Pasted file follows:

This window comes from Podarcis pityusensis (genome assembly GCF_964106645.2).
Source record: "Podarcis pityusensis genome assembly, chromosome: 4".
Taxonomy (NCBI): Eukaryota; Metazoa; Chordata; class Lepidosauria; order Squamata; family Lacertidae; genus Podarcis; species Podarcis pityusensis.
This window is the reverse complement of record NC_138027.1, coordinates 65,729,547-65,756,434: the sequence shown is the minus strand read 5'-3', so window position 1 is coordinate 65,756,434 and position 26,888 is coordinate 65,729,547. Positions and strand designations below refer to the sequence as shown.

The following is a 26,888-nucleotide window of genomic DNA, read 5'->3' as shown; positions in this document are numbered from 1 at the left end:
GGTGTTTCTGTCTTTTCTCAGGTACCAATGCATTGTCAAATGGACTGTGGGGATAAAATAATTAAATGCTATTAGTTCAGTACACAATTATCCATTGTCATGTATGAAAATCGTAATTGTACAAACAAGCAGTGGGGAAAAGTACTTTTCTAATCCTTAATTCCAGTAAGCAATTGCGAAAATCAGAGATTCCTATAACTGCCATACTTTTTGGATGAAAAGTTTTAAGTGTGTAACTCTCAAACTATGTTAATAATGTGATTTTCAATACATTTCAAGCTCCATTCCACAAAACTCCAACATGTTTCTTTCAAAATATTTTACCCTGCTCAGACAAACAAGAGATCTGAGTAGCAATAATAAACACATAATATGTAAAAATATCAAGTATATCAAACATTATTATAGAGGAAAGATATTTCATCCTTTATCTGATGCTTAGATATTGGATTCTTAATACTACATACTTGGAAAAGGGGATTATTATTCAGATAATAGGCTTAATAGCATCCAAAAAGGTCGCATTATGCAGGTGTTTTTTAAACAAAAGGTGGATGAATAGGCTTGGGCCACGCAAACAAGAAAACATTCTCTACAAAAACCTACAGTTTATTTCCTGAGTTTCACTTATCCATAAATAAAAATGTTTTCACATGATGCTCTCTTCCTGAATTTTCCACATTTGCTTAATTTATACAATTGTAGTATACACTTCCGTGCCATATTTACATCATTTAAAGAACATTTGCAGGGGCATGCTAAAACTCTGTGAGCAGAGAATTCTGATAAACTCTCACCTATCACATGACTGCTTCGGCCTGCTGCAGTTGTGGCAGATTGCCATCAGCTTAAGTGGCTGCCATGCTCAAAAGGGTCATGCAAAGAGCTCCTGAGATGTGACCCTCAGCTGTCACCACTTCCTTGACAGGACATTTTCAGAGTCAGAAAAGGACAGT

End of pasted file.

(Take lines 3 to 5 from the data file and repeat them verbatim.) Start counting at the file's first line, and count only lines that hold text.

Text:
Taxonomy (NCBI): Eukaryota; Metazoa; Chordata; class Lepidosauria; order Squamata; family Lacertidae; genus Podarcis; species Podarcis pityusensis.
This window is the reverse complement of record NC_138027.1, coordinates 65,729,547-65,756,434: the sequence shown is the minus strand read 5'-3', so window position 1 is coordinate 65,756,434 and position 26,888 is coordinate 65,729,547. Positions and strand designations below refer to the sequence as shown.

The following is a 26,888-nucleotide window of genomic DNA, read 5'->3' as shown; positions in this document are numbered from 1 at the left end: